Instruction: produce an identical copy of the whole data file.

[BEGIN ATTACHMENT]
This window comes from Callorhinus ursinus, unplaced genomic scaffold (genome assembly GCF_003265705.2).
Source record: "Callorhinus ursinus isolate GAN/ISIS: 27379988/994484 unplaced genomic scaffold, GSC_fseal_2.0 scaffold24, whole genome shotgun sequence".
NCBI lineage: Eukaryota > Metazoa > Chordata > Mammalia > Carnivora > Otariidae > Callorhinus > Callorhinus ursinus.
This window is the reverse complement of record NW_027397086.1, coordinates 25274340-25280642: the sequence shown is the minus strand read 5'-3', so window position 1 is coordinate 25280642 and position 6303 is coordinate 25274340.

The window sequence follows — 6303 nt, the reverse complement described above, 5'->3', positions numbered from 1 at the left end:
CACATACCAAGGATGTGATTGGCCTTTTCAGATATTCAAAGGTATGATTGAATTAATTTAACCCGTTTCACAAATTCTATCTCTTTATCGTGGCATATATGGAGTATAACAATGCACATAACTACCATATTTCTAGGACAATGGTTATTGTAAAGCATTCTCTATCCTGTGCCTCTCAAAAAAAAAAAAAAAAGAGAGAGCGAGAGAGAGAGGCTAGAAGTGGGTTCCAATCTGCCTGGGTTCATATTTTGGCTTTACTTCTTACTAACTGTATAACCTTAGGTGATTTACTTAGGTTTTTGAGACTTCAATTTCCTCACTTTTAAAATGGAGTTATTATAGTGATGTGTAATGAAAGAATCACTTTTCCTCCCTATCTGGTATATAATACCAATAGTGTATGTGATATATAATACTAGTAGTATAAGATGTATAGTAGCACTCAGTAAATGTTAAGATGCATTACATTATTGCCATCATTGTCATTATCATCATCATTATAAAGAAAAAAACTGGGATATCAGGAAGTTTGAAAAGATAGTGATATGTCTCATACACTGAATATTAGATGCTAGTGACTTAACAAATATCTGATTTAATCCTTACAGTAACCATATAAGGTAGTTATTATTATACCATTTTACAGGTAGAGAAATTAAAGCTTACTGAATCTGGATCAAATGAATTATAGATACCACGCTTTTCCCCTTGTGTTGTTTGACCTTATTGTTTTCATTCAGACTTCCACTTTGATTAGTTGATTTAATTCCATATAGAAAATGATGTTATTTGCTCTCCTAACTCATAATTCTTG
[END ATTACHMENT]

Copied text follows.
This window comes from Callorhinus ursinus, unplaced genomic scaffold (genome assembly GCF_003265705.2).
Source record: "Callorhinus ursinus isolate GAN/ISIS: 27379988/994484 unplaced genomic scaffold, GSC_fseal_2.0 scaffold24, whole genome shotgun sequence".
NCBI lineage: Eukaryota > Metazoa > Chordata > Mammalia > Carnivora > Otariidae > Callorhinus > Callorhinus ursinus.
This window is the reverse complement of record NW_027397086.1, coordinates 25274340-25280642: the sequence shown is the minus strand read 5'-3', so window position 1 is coordinate 25280642 and position 6303 is coordinate 25274340.

The window sequence follows — 6303 nt, the reverse complement described above, 5'->3', positions numbered from 1 at the left end:
CACATACCAAGGATGTGATTGGCCTTTTCAGATATTCAAAGGTATGATTGAATTAATTTAACCCGTTTCACAAATTCTATCTCTTTATCGTGGCATATATGGAGTATAACAATGCACATAACTACCATATTTCTAGGACAATGGTTATTGTAAAGCATTCTCTATCCTGTGCCTCTCAAAAAAAAAAAAAAAAGAGAGAGCGAGAGAGAGAGGCTAGAAGTGGGTTCCAATCTGCCTGGGTTCATATTTTGGCTTTACTTCTTACTAACTGTATAACCTTAGGTGATTTACTTAGGTTTTTGAGACTTCAATTTCCTCACTTTTAAAATGGAGTTATTATAGTGATGTGTAATGAAAGAATCACTTTTCCTCCCTATCTGGTATATAATACCAATAGTGTATGTGATATATAATACTAGTAGTATAAGATGTATAGTAGCACTCAGTAAATGTTAAGATGCATTACATTATTGCCATCATTGTCATTATCATCATCATTATAAAGAAAAAAACTGGGATATCAGGAAGTTTGAAAAGATAGTGATATGTCTCATACACTGAATATTAGATGCTAGTGACTTAACAAATATCTGATTTAATCCTTACAGTAACCATATAAGGTAGTTATTATTATACCATTTTACAGGTAGAGAAATTAAAGCTTACTGAATCTGGATCAAATGAATTATAGATACCACGCTTTTCCCCTTGTGTTGTTTGACCTTATTGTTTTCATTCAGACTTCCACTTTGATTAGTTGATTTAATTCCATATAGAAAATGATGTTATTTGCTCTCCTAACTCATAATTCTTG